On the other hand if the impregnated metal shells of the present invention are to be used as the mould defining surfaces of injection moulds the shell should be backed with a material that will enable the mould to withstand high pressures. The mould should be able to withstand the high pressures due to the injection of the thermoplastic materials into the mould and also the forces due to the closing of the two halves of the injection mould. In conventional injection moulding processes the thermoplastic material is cooled after it has been injected into the mould and thus we prefer that, when the impregnated metal shells of the present invention are used in injection moulds they should be backed with cooling pipes. A particularly suitable -way of backing the impregnated metal shell in the production of an injection mould is described and illustrated in our co-pending US. application No. 886,690.

The reinforcing backing for the mould may be applied either before the shell has become impregnated with a curable resin or afterwards. We prefer, however, to provide the shell with at least some reinforcing backing before impregnation is carried out in order to be able to handle the fragile metal shell more easily and prevent distortion thereof during impregnation.

I claim:

1. In a process for making a mould comprising forming by spraying a porous shell of metal to the shape required to define at least part of a mould cavity, the improvement comprising impregnating the porous shell by applying a curable resin to at least the moulding surface of said shell and curing the resin, whereby said resin penetrates into and blocks the pores in the region of the moulding surface and thereby prevents material being moulded in the mould from penetrating into the metal shell through said moulding surface.

2. A process according to claim 1 in which the metal shell is provided with a reinforcing backing before it is impregnated with a curable resin.

3. A process according to claim 1 in which the metal shell is formed by spraying metal on to a model of the article to be moulded.

4. A process according to claim 3 in which the model is coated with a release agent before spraying the metal. I

5. A process according to claim 1 in which the metal shell is formed by flame spraying.

6. A process according to claim 1 in which the metal is zinc.

7. A process according to claim 1 in which the metal shell is at least 1/16 inch thick.

8. A process according to claim 1 in which the metal shell is about 0.25 inch thick.

9. A process according to claim 1 in which the resin comprises an epoxy resin.

10. A process according to claim 1 in which the resin comprises a polyester resin.

11. A process according to claim 1 in which the resin comprises amine aldehyde or phenol aldehyde condensation resin.

I UNITED STATES PATENT OFFICE CERTIFICATE OF CORRECTION Patent No. 3 816 903 Dated June 18 1974 Paul Johnson Garner Inventor(s) It is certified that error appears in the above-identified patent and that said Letters Patent are hereby corrected as shown below:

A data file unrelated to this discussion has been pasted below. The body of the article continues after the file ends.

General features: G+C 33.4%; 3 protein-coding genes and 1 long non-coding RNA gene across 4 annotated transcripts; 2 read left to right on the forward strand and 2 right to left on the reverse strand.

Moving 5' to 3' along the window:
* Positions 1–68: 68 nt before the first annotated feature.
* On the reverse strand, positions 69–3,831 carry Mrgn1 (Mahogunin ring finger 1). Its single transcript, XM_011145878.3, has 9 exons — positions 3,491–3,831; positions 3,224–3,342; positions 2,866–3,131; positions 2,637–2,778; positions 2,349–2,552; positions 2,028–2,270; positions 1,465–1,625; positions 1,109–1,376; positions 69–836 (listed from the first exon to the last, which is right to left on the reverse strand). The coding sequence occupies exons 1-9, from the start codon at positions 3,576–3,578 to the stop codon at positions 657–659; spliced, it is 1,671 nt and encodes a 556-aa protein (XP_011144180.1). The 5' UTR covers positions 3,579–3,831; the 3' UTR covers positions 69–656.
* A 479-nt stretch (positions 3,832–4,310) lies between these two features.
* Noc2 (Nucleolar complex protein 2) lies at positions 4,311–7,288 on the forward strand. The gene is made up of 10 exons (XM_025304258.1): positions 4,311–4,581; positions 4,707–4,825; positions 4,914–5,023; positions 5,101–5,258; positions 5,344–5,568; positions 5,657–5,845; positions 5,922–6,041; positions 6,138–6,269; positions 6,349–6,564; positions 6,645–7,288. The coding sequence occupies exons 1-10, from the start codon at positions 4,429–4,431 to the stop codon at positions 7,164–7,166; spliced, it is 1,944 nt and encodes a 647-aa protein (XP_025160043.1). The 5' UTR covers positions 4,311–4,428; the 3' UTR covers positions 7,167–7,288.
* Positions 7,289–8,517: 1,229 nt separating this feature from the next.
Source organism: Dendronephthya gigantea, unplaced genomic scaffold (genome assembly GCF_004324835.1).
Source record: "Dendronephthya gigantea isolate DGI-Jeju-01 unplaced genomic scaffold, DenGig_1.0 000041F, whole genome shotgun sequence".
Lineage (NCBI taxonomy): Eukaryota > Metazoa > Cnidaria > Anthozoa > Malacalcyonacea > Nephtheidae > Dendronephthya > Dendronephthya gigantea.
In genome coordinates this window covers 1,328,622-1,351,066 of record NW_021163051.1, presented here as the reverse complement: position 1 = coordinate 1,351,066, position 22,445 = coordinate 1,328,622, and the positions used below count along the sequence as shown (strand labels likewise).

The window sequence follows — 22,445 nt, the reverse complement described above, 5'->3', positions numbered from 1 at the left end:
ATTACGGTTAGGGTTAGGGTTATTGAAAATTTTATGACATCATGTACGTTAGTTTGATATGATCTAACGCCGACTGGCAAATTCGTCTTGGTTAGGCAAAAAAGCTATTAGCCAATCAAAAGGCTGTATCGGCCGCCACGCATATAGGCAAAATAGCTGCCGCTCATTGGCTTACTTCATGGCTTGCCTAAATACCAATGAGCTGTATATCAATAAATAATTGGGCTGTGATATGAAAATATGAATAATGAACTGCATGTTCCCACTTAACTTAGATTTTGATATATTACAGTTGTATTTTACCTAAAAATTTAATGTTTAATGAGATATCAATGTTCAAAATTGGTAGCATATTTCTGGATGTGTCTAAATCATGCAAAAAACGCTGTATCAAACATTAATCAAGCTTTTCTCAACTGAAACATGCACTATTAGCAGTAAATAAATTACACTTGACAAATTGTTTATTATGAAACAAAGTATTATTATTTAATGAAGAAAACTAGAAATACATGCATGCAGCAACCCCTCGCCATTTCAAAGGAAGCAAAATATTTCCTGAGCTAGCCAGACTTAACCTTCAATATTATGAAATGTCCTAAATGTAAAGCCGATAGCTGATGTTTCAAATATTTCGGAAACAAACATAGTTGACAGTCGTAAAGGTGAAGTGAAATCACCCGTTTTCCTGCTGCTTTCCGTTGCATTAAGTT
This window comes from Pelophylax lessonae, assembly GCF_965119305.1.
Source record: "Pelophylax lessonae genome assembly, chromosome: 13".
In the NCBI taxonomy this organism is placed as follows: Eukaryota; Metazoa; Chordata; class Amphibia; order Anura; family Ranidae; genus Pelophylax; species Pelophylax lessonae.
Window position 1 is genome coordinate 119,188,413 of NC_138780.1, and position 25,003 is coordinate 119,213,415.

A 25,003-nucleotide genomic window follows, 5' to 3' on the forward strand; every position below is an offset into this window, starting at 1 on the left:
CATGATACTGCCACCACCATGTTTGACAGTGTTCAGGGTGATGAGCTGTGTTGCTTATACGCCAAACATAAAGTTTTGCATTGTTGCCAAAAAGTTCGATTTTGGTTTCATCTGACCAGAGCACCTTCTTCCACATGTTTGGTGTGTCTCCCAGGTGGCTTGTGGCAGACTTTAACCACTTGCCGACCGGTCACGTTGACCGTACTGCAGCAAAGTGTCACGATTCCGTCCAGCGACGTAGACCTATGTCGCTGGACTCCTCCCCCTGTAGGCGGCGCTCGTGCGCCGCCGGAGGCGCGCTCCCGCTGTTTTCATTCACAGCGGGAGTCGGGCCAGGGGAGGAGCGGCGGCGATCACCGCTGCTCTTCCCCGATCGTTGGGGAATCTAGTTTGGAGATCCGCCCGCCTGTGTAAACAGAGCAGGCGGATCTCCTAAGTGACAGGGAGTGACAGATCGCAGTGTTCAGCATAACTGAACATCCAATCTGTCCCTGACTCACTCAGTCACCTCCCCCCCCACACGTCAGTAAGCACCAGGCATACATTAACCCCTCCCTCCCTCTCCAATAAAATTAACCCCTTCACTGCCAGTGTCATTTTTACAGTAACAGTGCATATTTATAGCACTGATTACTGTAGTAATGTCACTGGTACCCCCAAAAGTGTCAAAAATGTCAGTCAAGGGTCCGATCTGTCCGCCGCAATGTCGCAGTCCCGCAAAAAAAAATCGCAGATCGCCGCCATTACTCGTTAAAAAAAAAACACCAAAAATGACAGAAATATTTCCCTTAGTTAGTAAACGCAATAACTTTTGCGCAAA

Please add the following to the front page format after the application number:

[30] Foreign Application Priority Data Great Britain 31606/69 Signed and Sea-led this twenty-fifth Day of November 1975 RUTH C. MASON .-1Ir'est1'ng Officer C. MARSHALL DANN ('nmmisximzur nfPaIunls and Trademarks FORM FO-lO50(10-69'J USCOMM-DC 6C376-P59 U.S GOVERNMENT PRlN'HNG OFFICE: 8 69. 930

Patent Citations
Cited PatentFiling datePublication dateApplicantTitle
US1681447 *Aug 26, 1926Aug 21, 1928John Stogdell StokesMatrix and method of making the same
US1935916 *Jun 6, 1928Nov 21, 1933Budd Edward G Mfg CoMetal die and method of making the same
US2680699 *Apr 21, 1952Jun 8, 1954Milton D RubinMethod of manufacturing a conductive coated sheet and said sheet
US2793177 *Sep 2, 1954May 21, 1957Tenak Products CompanySynthetic dead metal
US3101065 *Jun 16, 1958Aug 20, 1963Gen Motors CorpReinforced plastic die
US3424635 *Mar 28, 1966Jan 28, 1969Electrographic CorpMethod of making composite printing plate
US3548050 *Apr 28, 1967Dec 15, 1970Delta Pattern & Model CoMethod of making resin faced metal molding dies
Non-Patent Citations
Reference
1 *W. Brenner et al., Sprayed Metal Molds, Plastics Engineering, Vol. 30, September 1952, pp. 105 109, 112, 114, 116.
Referenced by
Citing PatentFiling datePublication dateApplicantTitle
US5296178 *Jan 7, 1992Mar 22, 1994Chugoku Kako Co., Ltd.Method of making a mold by spraying metal using a particulate mold release agent
US7350558 *Mar 3, 2005Apr 1, 2008Grigoriy GrinbergMethod of venting a spray metal mold
US20060086474 *Mar 3, 2005Apr 27, 2006Grigoriy GrinbergMethod of venting a spray metal mold
WO1997018074A1 *Nov 13, 1996May 22, 1997Gen Magnaplate CorpFabrication of tooling by thermal spraying
Classifications
U.S. Classification29/527.2, 264/225, 29/DIG.390, 264/337, 164/19, 164/46
International ClassificationB29C33/56
Cooperative ClassificationY10S29/039, Y10S29/012, B29C33/56, Y10S425/03
European ClassificationB29C33/56